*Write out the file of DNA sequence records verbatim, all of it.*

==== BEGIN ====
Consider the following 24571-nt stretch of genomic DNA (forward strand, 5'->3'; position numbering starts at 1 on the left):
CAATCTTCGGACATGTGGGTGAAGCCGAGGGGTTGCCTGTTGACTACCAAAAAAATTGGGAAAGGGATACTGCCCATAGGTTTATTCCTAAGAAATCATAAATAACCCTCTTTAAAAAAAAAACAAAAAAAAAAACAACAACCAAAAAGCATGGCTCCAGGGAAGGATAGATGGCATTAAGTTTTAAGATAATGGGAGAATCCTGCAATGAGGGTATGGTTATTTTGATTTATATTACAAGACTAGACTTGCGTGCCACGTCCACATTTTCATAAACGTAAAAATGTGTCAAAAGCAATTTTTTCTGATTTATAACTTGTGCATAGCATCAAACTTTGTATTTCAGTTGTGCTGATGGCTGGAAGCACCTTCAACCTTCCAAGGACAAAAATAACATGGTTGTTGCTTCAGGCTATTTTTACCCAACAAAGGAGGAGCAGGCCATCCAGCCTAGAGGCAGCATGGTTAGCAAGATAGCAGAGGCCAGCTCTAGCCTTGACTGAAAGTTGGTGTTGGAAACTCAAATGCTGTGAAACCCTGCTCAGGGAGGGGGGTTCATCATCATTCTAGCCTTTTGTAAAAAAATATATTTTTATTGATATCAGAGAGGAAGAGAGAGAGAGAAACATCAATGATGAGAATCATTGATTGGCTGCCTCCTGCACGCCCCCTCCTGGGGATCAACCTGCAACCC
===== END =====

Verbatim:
Consider the following 24571-nt stretch of genomic DNA (forward strand, 5'->3'; position numbering starts at 1 on the left):
CAATCTTCGGACATGTGGGTGAAGCCGAGGGGTTGCCTGTTGACTACCAAAAAAATTGGGAAAGGGATACTGCCCATAGGTTTATTCCTAAGAAATCATAAATAACCCTCTTTAAAAAAAAAACAAAAAAAAAAACAACAACCAAAAAGCATGGCTCCAGGGAAGGATAGATGGCATTAAGTTTTAAGATAATGGGAGAATCCTGCAATGAGGGTATGGTTATTTTGATTTATATTACAAGACTAGACTTGCGTGCCACGTCCACATTTTCATAAACGTAAAAATGTGTCAAAAGCAATTTTTTCTGATTTATAACTTGTGCATAGCATCAAACTTTGTATTTCAGTTGTGCTGATGGCTGGAAGCACCTTCAACCTTCCAAGGACAAAAATAACATGGTTGTTGCTTCAGGCTATTTTTACCCAACAAAGGAGGAGCAGGCCATCCAGCCTAGAGGCAGCATGGTTAGCAAGATAGCAGAGGCCAGCTCTAGCCTTGACTGAAAGTTGGTGTTGGAAACTCAAATGCTGTGAAACCCTGCTCAGGGAGGGGGGTTCATCATCATTCTAGCCTTTTGTAAAAAAATATATTTTTATTGATATCAGAGAGGAAGAGAGAGAGAGAAACATCAATGATGAGAATCATTGATTGGCTGCCTCCTGCACGCCCCCTCCTGGGGATCAACCTGCAACCC